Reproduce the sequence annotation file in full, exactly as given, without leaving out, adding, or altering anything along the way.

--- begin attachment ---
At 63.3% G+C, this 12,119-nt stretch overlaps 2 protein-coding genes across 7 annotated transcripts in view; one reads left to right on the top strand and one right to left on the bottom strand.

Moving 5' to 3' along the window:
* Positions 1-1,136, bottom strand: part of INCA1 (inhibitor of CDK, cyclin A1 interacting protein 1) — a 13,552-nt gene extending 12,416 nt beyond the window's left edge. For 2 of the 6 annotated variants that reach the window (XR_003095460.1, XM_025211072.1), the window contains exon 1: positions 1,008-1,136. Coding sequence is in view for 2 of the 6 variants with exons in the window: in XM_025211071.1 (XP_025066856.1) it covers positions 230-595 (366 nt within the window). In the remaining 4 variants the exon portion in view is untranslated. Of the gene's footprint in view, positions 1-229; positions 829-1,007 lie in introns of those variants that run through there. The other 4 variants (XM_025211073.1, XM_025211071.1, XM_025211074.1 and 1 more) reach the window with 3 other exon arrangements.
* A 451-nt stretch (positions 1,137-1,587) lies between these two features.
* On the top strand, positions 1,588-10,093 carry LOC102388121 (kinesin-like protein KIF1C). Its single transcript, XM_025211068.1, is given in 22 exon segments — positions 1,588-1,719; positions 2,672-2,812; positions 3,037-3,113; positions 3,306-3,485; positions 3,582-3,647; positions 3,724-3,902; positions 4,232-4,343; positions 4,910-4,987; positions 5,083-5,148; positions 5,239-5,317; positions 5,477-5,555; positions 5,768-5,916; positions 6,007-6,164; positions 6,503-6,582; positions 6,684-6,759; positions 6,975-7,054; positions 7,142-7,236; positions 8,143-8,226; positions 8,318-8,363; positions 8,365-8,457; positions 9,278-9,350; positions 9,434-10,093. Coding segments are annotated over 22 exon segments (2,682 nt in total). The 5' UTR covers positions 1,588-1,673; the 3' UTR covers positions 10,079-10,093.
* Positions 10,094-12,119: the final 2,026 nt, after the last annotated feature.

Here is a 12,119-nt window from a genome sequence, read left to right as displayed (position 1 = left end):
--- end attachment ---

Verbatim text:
At 63.3% G+C, this 12,119-nt stretch overlaps 2 protein-coding genes across 7 annotated transcripts in view; one reads left to right on the top strand and one right to left on the bottom strand.

Moving 5' to 3' along the window:
* Positions 1-1,136, bottom strand: part of INCA1 (inhibitor of CDK, cyclin A1 interacting protein 1) — a 13,552-nt gene extending 12,416 nt beyond the window's left edge. For 2 of the 6 annotated variants that reach the window (XR_003095460.1, XM_025211072.1), the window contains exon 1: positions 1,008-1,136. Coding sequence is in view for 2 of the 6 variants with exons in the window: in XM_025211071.1 (XP_025066856.1) it covers positions 230-595 (366 nt within the window). In the remaining 4 variants the exon portion in view is untranslated. Of the gene's footprint in view, positions 1-229; positions 829-1,007 lie in introns of those variants that run through there. The other 4 variants (XM_025211073.1, XM_025211071.1, XM_025211074.1 and 1 more) reach the window with 3 other exon arrangements.
* A 451-nt stretch (positions 1,137-1,587) lies between these two features.
* On the top strand, positions 1,588-10,093 carry LOC102388121 (kinesin-like protein KIF1C). Its single transcript, XM_025211068.1, is given in 22 exon segments — positions 1,588-1,719; positions 2,672-2,812; positions 3,037-3,113; positions 3,306-3,485; positions 3,582-3,647; positions 3,724-3,902; positions 4,232-4,343; positions 4,910-4,987; positions 5,083-5,148; positions 5,239-5,317; positions 5,477-5,555; positions 5,768-5,916; positions 6,007-6,164; positions 6,503-6,582; positions 6,684-6,759; positions 6,975-7,054; positions 7,142-7,236; positions 8,143-8,226; positions 8,318-8,363; positions 8,365-8,457; positions 9,278-9,350; positions 9,434-10,093. Coding segments are annotated over 22 exon segments (2,682 nt in total). The 5' UTR covers positions 1,588-1,673; the 3' UTR covers positions 10,079-10,093.
* Positions 10,094-12,119: the final 2,026 nt, after the last annotated feature.

Here is a 12,119-nt window from a genome sequence, read left to right as displayed (position 1 = left end):